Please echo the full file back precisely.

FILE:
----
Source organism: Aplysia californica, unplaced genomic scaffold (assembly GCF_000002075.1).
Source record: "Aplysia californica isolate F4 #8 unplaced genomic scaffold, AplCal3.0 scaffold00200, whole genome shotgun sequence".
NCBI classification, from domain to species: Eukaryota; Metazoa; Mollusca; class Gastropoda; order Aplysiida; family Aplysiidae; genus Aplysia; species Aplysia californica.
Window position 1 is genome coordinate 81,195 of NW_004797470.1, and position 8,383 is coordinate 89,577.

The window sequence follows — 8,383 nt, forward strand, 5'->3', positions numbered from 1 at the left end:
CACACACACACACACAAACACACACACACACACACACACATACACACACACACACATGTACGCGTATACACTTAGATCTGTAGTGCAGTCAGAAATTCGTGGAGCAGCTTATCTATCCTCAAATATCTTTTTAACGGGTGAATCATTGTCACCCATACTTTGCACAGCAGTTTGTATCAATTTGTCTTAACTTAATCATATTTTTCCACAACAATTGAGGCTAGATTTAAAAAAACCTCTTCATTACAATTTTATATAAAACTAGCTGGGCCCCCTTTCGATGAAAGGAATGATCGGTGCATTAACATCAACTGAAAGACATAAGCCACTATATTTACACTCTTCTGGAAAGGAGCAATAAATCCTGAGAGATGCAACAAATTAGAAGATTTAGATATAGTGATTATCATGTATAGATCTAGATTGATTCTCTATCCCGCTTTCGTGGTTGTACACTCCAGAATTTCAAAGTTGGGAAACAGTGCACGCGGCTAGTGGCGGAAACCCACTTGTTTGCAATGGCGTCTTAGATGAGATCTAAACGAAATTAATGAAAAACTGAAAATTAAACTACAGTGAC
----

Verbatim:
Source organism: Aplysia californica, unplaced genomic scaffold (assembly GCF_000002075.1).
Source record: "Aplysia californica isolate F4 #8 unplaced genomic scaffold, AplCal3.0 scaffold00200, whole genome shotgun sequence".
NCBI classification, from domain to species: Eukaryota; Metazoa; Mollusca; class Gastropoda; order Aplysiida; family Aplysiidae; genus Aplysia; species Aplysia californica.
Window position 1 is genome coordinate 81,195 of NW_004797470.1, and position 8,383 is coordinate 89,577.

The window sequence follows — 8,383 nt, forward strand, 5'->3', positions numbered from 1 at the left end:
CACACACACACACACAAACACACACACACACACACACACATACACACACACACACATGTACGCGTATACACTTAGATCTGTAGTGCAGTCAGAAATTCGTGGAGCAGCTTATCTATCCTCAAATATCTTTTTAACGGGTGAATCATTGTCACCCATACTTTGCACAGCAGTTTGTATCAATTTGTCTTAACTTAATCATATTTTTCCACAACAATTGAGGCTAGATTTAAAAAAACCTCTTCATTACAATTTTATATAAAACTAGCTGGGCCCCCTTTCGATGAAAGGAATGATCGGTGCATTAACATCAACTGAAAGACATAAGCCACTATATTTACACTCTTCTGGAAAGGAGCAATAAATCCTGAGAGATGCAACAAATTAGAAGATTTAGATATAGTGATTATCATGTATAGATCTAGATTGATTCTCTATCCCGCTTTCGTGGTTGTACACTCCAGAATTTCAAAGTTGGGAAACAGTGCACGCGGCTAGTGGCGGAAACCCACTTGTTTGCAATGGCGTCTTAGATGAGATCTAAACGAAATTAATGAAAAACTGAAAATTAAACTACAGTGAC